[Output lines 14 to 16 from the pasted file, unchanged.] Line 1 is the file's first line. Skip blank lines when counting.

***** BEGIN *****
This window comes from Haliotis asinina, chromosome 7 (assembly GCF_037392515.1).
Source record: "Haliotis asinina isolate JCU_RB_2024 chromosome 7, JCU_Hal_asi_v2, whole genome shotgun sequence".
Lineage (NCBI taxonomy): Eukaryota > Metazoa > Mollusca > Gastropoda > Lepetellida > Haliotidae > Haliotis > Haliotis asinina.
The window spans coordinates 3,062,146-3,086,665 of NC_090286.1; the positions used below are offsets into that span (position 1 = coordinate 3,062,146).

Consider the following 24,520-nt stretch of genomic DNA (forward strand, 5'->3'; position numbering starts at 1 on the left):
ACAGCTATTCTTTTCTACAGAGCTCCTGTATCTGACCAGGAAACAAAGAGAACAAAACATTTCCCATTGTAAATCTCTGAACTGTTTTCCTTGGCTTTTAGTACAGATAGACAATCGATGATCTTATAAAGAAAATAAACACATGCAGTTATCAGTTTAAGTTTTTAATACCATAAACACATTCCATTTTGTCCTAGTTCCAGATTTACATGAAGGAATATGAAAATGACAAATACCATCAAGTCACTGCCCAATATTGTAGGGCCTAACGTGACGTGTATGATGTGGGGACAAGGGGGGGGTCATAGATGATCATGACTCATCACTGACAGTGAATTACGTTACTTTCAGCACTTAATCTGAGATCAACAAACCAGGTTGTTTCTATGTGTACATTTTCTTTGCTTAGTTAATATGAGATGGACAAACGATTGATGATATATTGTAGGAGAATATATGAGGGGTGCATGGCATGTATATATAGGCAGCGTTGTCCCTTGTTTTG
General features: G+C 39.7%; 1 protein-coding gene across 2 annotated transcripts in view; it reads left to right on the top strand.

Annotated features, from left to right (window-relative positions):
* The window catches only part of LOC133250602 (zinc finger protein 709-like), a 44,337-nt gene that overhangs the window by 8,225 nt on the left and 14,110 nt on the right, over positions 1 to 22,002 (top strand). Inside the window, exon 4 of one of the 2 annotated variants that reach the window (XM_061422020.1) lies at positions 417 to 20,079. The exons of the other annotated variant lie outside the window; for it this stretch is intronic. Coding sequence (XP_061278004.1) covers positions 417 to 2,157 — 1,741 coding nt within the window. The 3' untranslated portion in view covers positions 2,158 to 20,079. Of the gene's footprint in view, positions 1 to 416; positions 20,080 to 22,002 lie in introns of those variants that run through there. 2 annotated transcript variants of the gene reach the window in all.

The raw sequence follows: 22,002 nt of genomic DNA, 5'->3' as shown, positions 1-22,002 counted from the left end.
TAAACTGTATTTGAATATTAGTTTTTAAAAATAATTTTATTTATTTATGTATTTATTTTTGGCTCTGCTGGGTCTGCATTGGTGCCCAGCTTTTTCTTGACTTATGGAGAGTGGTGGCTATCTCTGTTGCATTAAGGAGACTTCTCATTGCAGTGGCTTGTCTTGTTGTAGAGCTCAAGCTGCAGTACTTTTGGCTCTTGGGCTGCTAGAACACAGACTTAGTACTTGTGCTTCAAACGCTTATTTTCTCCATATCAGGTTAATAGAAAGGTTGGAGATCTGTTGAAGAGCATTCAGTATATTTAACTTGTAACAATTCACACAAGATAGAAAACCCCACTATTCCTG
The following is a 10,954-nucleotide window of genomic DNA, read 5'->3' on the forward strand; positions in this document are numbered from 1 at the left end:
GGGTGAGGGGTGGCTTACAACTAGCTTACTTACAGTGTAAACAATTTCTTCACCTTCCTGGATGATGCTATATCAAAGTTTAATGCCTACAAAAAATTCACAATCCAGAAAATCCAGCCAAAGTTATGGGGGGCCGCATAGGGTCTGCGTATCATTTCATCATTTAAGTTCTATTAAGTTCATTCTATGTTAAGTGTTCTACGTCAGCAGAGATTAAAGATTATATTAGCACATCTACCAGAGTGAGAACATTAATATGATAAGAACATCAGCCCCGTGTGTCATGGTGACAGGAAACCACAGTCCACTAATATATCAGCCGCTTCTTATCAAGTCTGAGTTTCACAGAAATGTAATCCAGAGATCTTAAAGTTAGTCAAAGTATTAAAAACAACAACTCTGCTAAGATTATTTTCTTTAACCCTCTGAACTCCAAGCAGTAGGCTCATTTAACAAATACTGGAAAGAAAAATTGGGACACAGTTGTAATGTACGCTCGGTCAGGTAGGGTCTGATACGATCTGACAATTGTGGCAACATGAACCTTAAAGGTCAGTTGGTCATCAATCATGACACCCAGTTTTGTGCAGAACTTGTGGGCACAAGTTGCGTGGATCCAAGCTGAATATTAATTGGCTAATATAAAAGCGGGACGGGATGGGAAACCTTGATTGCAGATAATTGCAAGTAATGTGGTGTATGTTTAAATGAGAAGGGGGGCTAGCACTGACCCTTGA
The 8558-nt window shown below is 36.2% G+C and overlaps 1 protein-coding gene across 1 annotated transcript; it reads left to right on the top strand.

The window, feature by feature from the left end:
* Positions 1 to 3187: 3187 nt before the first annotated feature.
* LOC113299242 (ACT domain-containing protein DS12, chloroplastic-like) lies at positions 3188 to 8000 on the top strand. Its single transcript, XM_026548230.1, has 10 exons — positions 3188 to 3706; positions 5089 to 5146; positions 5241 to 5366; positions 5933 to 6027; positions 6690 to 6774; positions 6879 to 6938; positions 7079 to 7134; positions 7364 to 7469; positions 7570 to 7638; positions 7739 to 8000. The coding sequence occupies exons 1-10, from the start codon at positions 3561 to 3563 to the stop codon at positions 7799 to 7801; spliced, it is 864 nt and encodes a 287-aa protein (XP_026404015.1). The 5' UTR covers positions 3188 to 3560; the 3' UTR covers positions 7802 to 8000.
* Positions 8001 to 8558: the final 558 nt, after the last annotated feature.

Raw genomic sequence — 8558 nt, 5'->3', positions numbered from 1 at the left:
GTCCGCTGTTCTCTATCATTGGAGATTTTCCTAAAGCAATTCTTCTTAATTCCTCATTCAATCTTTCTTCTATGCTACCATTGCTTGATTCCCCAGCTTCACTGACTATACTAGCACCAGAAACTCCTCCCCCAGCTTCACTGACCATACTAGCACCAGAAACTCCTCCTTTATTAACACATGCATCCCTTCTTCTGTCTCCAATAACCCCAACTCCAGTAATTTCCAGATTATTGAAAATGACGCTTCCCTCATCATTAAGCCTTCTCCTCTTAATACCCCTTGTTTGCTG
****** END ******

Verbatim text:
The 8558-nt window shown below is 36.2% G+C and overlaps 1 protein-coding gene across 1 annotated transcript; it reads left to right on the top strand.

The window, feature by feature from the left end:
* Positions 1 to 3187: 3187 nt before the first annotated feature.